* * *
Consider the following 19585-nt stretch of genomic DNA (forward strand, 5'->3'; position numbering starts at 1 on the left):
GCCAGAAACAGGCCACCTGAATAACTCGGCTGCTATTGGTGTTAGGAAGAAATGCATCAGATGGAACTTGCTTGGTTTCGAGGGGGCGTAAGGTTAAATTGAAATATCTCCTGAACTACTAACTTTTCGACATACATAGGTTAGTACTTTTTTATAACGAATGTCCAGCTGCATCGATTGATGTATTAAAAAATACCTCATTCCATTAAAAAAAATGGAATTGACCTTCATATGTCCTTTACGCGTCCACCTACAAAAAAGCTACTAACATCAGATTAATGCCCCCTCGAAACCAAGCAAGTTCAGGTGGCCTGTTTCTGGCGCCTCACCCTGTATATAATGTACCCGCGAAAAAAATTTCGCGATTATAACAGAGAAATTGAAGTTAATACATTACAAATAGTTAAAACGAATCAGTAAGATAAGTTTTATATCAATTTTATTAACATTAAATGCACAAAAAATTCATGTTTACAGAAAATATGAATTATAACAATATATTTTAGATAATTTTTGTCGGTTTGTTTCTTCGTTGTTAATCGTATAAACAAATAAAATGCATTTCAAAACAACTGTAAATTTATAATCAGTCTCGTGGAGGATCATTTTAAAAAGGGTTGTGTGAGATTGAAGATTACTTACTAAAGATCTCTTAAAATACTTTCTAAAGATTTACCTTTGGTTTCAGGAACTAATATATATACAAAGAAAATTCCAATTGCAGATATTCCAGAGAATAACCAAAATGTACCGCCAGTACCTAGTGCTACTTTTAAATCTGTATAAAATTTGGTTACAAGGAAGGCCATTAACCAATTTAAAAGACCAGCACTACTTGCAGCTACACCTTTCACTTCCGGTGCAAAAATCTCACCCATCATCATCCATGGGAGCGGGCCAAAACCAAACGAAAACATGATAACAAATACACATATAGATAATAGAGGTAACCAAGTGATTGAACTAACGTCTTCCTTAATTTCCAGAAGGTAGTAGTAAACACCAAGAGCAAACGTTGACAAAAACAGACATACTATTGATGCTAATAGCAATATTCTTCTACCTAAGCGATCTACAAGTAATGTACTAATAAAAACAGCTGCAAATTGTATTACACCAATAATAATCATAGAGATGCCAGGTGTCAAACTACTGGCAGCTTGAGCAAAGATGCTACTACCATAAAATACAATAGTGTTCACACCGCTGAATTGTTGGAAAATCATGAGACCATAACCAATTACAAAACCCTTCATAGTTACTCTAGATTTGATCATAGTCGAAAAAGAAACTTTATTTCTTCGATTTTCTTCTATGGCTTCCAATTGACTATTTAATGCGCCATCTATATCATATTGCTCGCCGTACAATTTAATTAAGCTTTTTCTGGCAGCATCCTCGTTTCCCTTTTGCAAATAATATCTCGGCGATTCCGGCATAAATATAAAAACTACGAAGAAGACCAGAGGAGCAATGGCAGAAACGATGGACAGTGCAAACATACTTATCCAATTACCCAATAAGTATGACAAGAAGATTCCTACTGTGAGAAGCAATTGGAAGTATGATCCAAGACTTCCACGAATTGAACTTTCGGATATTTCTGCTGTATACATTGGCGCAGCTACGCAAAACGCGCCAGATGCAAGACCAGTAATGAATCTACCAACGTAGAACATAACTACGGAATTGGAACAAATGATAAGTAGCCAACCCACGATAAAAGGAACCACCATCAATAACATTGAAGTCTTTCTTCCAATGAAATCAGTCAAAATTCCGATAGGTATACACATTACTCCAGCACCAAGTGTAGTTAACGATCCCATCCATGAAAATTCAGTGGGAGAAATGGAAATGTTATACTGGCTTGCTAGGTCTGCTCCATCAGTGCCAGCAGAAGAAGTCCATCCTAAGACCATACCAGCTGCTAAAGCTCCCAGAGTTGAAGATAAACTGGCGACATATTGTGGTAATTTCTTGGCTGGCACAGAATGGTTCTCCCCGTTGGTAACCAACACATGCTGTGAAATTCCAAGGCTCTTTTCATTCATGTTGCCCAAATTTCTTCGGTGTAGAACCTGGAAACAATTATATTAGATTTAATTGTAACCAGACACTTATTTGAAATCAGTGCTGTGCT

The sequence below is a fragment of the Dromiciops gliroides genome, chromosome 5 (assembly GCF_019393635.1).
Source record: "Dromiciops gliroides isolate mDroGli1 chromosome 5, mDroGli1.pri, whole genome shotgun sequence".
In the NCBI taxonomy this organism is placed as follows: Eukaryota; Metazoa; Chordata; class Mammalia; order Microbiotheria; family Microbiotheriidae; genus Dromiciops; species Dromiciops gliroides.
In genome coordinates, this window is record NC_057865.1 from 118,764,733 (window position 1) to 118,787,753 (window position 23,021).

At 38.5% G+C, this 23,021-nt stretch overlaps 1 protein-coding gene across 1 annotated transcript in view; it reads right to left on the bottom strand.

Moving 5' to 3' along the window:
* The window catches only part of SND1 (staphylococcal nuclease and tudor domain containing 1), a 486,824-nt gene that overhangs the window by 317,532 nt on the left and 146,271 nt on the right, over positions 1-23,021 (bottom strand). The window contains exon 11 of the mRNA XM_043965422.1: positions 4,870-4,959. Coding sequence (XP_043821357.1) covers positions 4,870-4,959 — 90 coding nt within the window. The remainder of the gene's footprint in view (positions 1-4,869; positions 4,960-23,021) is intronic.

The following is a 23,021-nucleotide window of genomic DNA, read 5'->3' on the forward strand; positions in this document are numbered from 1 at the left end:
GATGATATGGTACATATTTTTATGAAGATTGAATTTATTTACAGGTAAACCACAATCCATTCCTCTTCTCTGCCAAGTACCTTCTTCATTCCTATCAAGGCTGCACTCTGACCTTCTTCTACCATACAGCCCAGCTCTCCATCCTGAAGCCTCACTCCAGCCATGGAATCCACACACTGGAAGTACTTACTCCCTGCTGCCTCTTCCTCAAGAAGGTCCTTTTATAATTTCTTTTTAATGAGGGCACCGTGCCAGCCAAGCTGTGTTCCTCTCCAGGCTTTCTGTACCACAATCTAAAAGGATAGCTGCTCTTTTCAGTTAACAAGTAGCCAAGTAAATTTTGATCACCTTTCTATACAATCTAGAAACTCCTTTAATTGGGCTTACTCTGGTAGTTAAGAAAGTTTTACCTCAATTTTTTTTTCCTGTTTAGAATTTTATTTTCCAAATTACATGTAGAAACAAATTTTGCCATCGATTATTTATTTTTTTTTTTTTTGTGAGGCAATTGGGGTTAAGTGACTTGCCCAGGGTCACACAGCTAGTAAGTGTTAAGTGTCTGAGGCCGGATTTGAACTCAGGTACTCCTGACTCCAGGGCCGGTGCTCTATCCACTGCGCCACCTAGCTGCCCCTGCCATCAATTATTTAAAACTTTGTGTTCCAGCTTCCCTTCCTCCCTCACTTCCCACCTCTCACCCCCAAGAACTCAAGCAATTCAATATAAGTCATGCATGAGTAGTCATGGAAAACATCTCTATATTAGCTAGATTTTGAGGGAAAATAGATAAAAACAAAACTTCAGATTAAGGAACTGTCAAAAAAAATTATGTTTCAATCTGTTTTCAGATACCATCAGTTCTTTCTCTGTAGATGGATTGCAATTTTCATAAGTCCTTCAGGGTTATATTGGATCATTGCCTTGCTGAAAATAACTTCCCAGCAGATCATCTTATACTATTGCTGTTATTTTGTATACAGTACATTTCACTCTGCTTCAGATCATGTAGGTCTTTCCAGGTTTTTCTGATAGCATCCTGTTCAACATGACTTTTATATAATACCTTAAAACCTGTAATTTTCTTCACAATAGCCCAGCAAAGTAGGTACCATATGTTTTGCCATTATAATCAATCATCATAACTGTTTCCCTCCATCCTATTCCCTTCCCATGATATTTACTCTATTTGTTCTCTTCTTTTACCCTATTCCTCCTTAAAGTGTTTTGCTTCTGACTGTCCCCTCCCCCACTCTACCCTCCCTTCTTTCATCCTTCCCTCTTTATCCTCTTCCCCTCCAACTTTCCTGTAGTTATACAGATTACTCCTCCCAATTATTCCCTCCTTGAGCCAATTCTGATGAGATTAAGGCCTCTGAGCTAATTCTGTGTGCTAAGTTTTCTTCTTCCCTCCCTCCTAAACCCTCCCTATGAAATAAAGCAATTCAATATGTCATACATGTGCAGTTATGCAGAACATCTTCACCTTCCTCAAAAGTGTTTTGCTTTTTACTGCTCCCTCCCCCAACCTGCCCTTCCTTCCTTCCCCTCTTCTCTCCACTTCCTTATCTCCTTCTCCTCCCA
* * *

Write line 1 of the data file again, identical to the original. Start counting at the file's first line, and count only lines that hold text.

Consider the following 19585-nt stretch of genomic DNA (forward strand, 5'->3'; position numbering starts at 1 on the left):